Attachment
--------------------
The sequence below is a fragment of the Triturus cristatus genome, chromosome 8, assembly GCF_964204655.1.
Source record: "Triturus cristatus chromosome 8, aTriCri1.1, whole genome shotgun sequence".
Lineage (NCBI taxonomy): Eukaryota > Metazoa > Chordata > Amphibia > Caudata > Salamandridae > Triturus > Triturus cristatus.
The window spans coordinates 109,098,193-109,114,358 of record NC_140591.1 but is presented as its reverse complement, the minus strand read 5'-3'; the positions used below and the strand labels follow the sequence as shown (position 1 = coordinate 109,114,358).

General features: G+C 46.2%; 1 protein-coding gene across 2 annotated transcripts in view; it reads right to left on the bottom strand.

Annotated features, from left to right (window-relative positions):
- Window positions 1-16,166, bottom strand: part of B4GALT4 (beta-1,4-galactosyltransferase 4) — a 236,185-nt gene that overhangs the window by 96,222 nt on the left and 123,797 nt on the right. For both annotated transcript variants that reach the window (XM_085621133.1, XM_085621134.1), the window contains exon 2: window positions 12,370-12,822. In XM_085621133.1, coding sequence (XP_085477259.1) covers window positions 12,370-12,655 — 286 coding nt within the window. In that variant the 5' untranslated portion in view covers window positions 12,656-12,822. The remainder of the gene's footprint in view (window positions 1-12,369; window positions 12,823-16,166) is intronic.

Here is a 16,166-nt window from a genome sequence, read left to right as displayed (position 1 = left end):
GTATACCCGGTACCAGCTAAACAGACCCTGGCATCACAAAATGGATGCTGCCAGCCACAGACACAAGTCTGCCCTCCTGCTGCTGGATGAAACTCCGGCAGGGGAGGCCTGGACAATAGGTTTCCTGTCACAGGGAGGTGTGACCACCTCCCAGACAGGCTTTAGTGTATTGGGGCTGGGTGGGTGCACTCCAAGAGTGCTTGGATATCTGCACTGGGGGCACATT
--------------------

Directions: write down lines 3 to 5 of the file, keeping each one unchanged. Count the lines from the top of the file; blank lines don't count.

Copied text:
Lineage (NCBI taxonomy): Eukaryota > Metazoa > Chordata > Amphibia > Caudata > Salamandridae > Triturus > Triturus cristatus.
The window spans coordinates 109,098,193-109,114,358 of record NC_140591.1 but is presented as its reverse complement, the minus strand read 5'-3'; the positions used below and the strand labels follow the sequence as shown (position 1 = coordinate 109,114,358).

General features: G+C 46.2%; 1 protein-coding gene across 2 annotated transcripts in view; it reads right to left on the bottom strand.